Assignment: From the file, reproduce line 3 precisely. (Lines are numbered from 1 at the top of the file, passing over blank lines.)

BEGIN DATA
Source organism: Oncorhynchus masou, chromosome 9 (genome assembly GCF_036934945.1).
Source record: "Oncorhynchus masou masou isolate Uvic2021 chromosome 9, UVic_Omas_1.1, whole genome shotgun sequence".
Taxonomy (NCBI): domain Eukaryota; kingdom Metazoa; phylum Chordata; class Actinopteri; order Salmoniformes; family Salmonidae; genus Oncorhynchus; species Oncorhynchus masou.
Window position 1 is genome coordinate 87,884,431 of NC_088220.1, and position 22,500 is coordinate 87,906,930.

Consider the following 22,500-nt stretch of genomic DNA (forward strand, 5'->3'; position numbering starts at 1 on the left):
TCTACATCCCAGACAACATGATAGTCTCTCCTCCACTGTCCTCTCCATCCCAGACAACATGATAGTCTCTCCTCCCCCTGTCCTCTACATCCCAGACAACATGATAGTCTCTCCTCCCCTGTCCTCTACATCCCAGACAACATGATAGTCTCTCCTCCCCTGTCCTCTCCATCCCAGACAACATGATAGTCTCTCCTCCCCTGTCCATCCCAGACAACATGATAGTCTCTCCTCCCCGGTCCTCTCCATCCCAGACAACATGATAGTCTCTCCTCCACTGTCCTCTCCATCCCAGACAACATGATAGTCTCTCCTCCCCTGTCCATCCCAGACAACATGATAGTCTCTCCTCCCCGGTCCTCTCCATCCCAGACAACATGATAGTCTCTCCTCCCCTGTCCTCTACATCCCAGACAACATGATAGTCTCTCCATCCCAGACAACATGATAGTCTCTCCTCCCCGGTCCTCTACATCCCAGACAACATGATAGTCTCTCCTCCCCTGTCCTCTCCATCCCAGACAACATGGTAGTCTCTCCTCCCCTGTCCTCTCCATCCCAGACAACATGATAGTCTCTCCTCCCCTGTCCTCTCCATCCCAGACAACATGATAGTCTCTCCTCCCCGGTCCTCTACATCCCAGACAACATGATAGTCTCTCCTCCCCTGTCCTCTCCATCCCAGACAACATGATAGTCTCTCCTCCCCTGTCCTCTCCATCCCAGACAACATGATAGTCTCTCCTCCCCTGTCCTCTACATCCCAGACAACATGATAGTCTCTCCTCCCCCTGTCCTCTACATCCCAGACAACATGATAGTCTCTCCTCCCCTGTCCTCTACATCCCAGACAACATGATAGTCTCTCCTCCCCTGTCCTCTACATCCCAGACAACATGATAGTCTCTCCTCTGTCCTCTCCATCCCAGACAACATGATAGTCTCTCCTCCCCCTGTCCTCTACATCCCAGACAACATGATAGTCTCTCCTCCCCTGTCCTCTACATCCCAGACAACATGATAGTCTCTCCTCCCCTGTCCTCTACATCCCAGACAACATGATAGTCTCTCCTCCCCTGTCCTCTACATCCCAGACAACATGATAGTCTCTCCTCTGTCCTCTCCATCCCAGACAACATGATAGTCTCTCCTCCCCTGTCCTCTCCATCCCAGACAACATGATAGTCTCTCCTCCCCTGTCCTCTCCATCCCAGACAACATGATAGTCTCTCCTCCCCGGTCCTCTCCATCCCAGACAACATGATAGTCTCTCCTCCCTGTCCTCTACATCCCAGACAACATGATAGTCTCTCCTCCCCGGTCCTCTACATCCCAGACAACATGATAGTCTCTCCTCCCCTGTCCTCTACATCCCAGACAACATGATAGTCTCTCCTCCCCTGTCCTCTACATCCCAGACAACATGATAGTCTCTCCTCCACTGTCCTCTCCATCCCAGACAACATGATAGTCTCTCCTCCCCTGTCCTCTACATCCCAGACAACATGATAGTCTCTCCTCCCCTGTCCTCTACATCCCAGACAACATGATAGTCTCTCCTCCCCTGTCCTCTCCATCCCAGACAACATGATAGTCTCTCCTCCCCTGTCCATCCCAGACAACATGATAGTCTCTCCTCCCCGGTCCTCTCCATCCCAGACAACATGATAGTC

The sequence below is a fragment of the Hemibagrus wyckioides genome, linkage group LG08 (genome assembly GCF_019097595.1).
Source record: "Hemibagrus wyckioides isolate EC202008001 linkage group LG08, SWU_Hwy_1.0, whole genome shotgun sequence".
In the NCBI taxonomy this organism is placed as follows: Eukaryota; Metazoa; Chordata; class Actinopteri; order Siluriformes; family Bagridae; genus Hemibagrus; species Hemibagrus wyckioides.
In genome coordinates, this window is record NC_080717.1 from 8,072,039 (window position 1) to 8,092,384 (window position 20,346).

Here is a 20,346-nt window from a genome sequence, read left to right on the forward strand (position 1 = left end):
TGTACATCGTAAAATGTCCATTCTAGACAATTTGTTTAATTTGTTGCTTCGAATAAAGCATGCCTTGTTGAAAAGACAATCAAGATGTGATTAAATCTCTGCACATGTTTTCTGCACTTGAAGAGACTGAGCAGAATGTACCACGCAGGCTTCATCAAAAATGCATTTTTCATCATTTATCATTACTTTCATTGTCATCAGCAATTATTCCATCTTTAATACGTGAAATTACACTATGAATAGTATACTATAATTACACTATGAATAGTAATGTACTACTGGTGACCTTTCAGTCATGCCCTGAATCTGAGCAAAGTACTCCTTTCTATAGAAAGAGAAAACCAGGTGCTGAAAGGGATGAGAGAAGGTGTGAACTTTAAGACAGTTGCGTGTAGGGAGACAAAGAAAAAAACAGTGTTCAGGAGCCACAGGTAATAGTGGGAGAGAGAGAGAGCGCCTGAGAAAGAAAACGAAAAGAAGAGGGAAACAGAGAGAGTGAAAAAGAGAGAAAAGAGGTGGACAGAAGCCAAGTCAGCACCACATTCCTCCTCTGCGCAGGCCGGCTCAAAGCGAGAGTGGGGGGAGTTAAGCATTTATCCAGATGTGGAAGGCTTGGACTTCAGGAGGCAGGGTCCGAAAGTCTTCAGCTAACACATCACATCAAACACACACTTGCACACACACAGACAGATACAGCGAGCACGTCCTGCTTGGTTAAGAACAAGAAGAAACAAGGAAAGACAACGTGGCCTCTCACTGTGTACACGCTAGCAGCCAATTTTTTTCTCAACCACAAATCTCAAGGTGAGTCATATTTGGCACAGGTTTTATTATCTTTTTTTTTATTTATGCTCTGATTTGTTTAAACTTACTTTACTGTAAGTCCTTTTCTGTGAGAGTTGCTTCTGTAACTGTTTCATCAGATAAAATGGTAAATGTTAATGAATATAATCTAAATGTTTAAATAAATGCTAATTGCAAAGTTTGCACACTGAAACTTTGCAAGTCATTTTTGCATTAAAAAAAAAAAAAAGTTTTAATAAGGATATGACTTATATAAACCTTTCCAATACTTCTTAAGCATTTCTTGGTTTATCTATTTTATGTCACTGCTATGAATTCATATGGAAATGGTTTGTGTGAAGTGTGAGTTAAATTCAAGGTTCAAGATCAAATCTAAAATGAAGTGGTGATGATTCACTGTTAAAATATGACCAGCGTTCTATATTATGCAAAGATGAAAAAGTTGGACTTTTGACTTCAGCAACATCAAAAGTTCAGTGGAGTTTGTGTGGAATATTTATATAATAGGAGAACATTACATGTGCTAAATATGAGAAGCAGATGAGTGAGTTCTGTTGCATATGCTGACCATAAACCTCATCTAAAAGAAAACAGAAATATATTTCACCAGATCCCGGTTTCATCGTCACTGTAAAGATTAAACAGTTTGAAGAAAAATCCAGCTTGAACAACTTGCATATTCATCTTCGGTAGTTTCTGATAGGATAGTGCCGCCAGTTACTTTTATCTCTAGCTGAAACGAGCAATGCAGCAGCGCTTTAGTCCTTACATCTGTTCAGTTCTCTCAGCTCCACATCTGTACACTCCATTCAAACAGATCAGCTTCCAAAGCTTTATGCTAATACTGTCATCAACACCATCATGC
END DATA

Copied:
Taxonomy (NCBI): domain Eukaryota; kingdom Metazoa; phylum Chordata; class Actinopteri; order Salmoniformes; family Salmonidae; genus Oncorhynchus; species Oncorhynchus masou.